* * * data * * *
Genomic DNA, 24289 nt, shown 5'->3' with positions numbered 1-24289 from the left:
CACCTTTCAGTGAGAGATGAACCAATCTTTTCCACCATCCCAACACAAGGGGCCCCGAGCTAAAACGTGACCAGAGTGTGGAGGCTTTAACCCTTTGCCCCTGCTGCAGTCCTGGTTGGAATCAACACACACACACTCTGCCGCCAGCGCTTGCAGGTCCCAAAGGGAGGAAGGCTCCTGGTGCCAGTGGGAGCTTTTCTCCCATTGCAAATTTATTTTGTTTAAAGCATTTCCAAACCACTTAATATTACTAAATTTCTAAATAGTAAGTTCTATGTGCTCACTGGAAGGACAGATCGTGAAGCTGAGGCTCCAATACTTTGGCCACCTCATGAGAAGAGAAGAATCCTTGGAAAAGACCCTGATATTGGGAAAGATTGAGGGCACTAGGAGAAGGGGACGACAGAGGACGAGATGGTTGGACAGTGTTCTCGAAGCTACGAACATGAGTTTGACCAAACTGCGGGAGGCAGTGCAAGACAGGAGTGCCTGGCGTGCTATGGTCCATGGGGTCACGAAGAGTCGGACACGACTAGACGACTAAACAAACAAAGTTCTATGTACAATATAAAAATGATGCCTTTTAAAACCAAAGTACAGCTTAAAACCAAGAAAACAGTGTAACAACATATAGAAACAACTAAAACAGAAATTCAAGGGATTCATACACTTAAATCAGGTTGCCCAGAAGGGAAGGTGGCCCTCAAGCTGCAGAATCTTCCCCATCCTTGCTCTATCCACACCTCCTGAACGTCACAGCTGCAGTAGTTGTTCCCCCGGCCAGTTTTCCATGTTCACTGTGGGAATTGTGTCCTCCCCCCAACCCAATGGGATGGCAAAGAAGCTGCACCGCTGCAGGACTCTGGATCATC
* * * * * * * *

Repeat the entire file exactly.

Genomic DNA, 24289 nt, shown 5'->3' with positions numbered 1-24289 from the left:
CACCTTTCAGTGAGAGATGAACCAATCTTTTCCACCATCCCAACACAAGGGGCCCCGAGCTAAAACGTGACCAGAGTGTGGAGGCTTTAACCCTTTGCCCCTGCTGCAGTCCTGGTTGGAATCAACACACACACACTCTGCCGCCAGCGCTTGCAGGTCCCAAAGGGAGGAAGGCTCCTGGTGCCAGTGGGAGCTTTTCTCCCATTGCAAATTTATTTTGTTTAAAGCATTTCCAAACCACTTAATATTACTAAATTTCTAAATAGTAAGTTCTATGTGCTCACTGGAAGGACAGATCGTGAAGCTGAGGCTCCAATACTTTGGCCACCTCATGAGAAGAGAAGAATCCTTGGAAAAGACCCTGATATTGGGAAAGATTGAGGGCACTAGGAGAAGGGGACGACAGAGGACGAGATGGTTGGACAGTGTTCTCGAAGCTACGAACATGAGTTTGACCAAACTGCGGGAGGCAGTGCAAGACAGGAGTGCCTGGCGTGCTATGGTCCATGGGGTCACGAAGAGTCGGACACGACTAGACGACTAAACAAACAAAGTTCTATGTACAATATAAAAATGATGCCTTTTAAAACCAAAGTACAGCTTAAAACCAAGAAAACAGTGTAACAACATATAGAAACAACTAAAACAGAAATTCAAGGGATTCATACACTTAAATCAGGTTGCCCAGAAGGGAAGGTGGCCCTCAAGCTGCAGAATCTTCCCCATCCTTGCTCTATCCACACCTCCTGAACGTCACAGCTGCAGTAGTTGTTCCCCCGGCCAGTTTTCCATGTTCACTGTGGGAATTGTGTCCTCCCCCCAACCCAATGGGATGGCAAAGAAGCTGCACCGCTGCAGGACTCTGGATCATC